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Ex-Komen executive goes after Planned Parenthood in new book

The former Susan G.

The former Susan G. Komen for the Cure executive who resigned earlier this year amid the controversy over the breast cancer organization’s decision (later reversed) to pull funding from Planned Parenthood is out with a new book telling her side of what happened.

Karen Handel, former secretary of state for Georgia, a Republican, and the former senior vice president of public policy for the Komen Foundation, alleges it was Planned Parenthood, the “left,” and the “liberal media” who made the decision political, not Komen leadership.

“Komen was looking at how to deliver breast health services in the best, most effective way,” Handel said on Andrea Mitchell Reports Thursday. “Unfortunately, what transpired is you saw the left and Planned Parenthood bullied up on Komen over just $700,000. When Komen was about breast health, not about politics, Planned Parenthood made it about politics.”

Asked about the charges lobbed by Handel, Planned Parenthood provided a statement to Lean Forward by Eric Ferrero, a vice president of communications at Planned Parenthood Federation of America. “It is incredible that there are people who still want to inject politics into breast cancer detection and treatment," Ferrero countered. "Each year, Planned Parenthood health centers perform nearly 750,000 breast exams. We’re proud of our work to help detect breast cancer, and our focus is always on the patients who rely on Planned Parenthood health centers for this lifesaving care."


Although Komen founder Nancy Brinker denied it, many believed Handel, who had only recently joined the organization when the controversy began, played a significant role in coordinating the decision to reallocate grant funds for breast cancer services away from Planned Parenthood.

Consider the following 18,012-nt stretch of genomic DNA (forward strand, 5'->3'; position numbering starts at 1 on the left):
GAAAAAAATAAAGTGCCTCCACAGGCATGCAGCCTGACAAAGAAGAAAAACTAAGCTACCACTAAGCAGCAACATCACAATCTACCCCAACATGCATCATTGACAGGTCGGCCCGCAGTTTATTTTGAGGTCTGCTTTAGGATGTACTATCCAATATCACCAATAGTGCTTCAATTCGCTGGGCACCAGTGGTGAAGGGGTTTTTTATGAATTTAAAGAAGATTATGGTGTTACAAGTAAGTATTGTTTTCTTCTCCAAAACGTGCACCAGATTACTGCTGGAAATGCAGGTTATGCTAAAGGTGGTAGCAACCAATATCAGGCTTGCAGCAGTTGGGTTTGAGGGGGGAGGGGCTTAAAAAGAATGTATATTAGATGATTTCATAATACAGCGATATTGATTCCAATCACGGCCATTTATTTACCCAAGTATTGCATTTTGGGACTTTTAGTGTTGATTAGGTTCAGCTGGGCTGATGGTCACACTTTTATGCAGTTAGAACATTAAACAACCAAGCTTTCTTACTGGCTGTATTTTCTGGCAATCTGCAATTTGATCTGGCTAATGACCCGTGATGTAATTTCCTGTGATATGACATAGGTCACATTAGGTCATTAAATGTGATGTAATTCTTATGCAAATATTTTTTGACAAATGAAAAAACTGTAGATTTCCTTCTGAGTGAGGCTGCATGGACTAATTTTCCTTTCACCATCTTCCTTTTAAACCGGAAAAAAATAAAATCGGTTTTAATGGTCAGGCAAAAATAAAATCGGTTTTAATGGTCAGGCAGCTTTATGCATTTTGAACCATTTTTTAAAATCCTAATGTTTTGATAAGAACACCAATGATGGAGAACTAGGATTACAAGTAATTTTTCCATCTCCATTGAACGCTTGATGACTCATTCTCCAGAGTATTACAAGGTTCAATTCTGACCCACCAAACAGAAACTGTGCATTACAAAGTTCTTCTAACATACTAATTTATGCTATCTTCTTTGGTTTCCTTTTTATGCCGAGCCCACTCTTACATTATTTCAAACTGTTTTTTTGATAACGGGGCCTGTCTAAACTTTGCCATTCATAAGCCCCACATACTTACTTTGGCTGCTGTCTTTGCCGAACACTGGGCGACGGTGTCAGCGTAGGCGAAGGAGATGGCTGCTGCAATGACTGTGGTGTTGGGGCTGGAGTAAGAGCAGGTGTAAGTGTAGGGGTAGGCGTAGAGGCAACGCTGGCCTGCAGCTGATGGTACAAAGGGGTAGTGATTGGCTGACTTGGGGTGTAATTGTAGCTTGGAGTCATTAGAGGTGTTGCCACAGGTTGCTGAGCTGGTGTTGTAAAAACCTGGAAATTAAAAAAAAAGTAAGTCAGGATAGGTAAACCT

Handel, who has been vocal about her pro-life, Christian conservative beliefs, complained she was “singled out” for scapegoating by the “liberal media,” and the “left.”

In her book “Planned Bullyhood,” a not-so-subtle play on Planned Parenthood’s name, Handel also alleges that politicians from both the right and left – Republican strategist Karl Rove and Democratic National Committee Chair Debbie Wasserman Schultz – pressured Brinker to resume funding to Planned Parenthood. (Spokespeople for Rove and Wasserman Schultz have denied Handel’s characterization of events.)

Handel characterized the roughly $700,000 in grants Planned Parenthood was set to lose for breast cancer screenings and other breast services as “inconsequential,” saying, “Planned Parenthood wanted the alignment with Komen because it gave them legitimacy, credibility, allowed them to wrap themselves in the pink. That’s what this was about.”

Although Komen, under pressure from some of its own members, ultimately relented in just a few days and returned funding to Planned Parenthood, Handel says she wishes they had “held the line.”

Planned Parenthood announced an expansion of its breast health program last month, which was enabled by the more than $3 million it raised in less than four days from about 77,000 individuals who offered their financial support when the initial Komen decision was made public.